A medical examiner ruled the death a homicide after autopsy results showed Langlais' death was a direct result of the gunshot wounds to his chest and abdomen, according to a copy of Langlais' death certificate on file in Winooski. That decision allowed the murder charge to be brought against Bailey 34 years after the shooting.
Police reopened the dormant case in early 2004 following a tip from Bailey's wife, Lois -- who, is also the mother of convicted quadruple murderer Douglas Provost.
Family members were stunned when investigators told them they had cracked the case, said Vermont State Police Detective Sgt. Gene Douillard.
"There was not a lot of reaction," he said. "They had to sit down and digest it because it's been 34 years."
After the arraignment, four police investigators who worked on the reopened Langlais case talked about the challenge of the inquiry and their satisfaction at having made an arrest.
"It was the oldest unsolved case Winooski still had," said city Police Chief Steve McQueen.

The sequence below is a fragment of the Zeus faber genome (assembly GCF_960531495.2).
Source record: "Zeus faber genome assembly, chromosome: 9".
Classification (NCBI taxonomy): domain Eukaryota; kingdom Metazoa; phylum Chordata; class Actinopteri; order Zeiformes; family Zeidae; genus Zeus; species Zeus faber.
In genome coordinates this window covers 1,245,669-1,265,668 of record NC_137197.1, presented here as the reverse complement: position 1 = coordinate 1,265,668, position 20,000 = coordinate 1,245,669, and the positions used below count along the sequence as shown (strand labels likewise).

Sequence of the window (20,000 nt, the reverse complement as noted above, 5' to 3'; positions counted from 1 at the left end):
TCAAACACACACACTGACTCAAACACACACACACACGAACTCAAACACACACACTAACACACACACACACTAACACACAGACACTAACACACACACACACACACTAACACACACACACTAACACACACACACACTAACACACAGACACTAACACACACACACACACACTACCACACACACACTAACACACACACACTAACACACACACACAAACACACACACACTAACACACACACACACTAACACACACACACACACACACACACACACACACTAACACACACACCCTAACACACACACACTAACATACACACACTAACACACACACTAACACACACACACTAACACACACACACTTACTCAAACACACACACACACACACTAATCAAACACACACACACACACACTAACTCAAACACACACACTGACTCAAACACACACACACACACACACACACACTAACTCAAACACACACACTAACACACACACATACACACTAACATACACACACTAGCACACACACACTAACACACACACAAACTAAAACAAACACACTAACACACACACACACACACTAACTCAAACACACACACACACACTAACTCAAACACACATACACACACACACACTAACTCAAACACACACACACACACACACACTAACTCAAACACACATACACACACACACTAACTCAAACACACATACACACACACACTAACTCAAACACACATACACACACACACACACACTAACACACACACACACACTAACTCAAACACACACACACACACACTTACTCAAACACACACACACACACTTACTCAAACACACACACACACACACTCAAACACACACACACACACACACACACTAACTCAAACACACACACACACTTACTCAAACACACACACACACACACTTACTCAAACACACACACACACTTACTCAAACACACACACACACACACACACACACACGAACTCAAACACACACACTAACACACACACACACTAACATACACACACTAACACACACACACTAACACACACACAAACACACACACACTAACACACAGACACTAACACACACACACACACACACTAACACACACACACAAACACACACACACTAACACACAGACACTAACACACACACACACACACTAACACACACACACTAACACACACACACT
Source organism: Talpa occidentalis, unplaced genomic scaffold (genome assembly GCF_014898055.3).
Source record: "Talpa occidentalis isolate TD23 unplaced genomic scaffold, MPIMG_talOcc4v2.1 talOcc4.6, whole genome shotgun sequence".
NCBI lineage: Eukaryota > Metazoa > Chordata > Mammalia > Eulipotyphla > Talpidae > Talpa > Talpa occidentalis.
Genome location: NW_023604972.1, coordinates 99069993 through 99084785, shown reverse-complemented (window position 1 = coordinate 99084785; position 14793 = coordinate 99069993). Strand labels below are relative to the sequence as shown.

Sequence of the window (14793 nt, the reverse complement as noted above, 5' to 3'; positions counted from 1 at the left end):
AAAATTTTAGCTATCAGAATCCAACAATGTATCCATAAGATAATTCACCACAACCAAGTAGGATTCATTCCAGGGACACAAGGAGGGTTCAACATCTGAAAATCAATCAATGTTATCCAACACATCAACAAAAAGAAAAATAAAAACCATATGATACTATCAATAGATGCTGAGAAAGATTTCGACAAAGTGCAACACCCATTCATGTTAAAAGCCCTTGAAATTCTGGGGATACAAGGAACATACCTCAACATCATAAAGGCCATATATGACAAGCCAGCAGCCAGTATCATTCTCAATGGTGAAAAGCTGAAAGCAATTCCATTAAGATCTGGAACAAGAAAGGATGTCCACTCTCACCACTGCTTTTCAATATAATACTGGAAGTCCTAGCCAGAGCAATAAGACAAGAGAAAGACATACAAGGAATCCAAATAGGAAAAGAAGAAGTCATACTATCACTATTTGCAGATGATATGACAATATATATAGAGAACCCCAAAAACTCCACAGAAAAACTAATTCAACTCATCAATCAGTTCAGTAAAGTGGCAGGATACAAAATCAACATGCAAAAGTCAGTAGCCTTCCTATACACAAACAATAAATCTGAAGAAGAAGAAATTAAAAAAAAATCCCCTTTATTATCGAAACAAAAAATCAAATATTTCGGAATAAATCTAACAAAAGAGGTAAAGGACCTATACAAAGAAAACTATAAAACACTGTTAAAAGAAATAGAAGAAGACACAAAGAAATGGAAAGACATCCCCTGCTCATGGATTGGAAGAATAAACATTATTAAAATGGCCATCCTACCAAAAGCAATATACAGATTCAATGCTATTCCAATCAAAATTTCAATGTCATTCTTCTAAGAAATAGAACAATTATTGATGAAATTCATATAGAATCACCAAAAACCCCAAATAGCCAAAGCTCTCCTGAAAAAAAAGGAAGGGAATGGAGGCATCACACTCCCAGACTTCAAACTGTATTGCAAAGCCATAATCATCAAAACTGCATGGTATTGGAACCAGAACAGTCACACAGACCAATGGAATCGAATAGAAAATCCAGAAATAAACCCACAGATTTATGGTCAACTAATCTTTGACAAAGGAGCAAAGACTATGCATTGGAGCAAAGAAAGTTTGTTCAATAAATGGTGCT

Lois Bailey kept her secret for 33 years, until she filed a domestic-assault complaint against Kenneth Bailey, according to Douillard's statement. Detectives learned during that investigation -- which led to the sexual-assault charges involving a 9-year-old girl
-- that Lois Bailey had information about the Langlais shooting.
Lois Bailey's son, Douglas Provost, was convicted of four counts of first-degree murder Oct. 31, 2003. The 38-year-old Provost shot to death four people in a Belvidere home in July 2001, one of the bloodiest killings in Vermont history. Kenneth Bailey was Provost's stepfather, according to police.
Lois Bailey testified at her son's sentencing hearing in April 2004. Pleading for leniency, she said her husband abused the family for years, and the abuse affected Provost.
Friday june 9,2006
The state Supreme Court has turned aside an appeal by a man accused of a 1970s slaying in Winooski.
All five justices decided not to hear arguments from Kenneth Bailey on whether he should be immune from murder charges because his victim died more than a year after being shot. The court offered no explanation for its decision, which was announced in a one-sentence order.
Bailey, 64, formerly of Burlington, was arrested last year and pleaded not guilty to a charge of first-degree murder. Prosecutors accuse Bailey of shooting Richard Langlais, 49, during a home-invasion robbery in 1971.
But because Langlais lived until September 1973 before succumbing to his injuries, Bailey argues, the murder charge is inappropriate.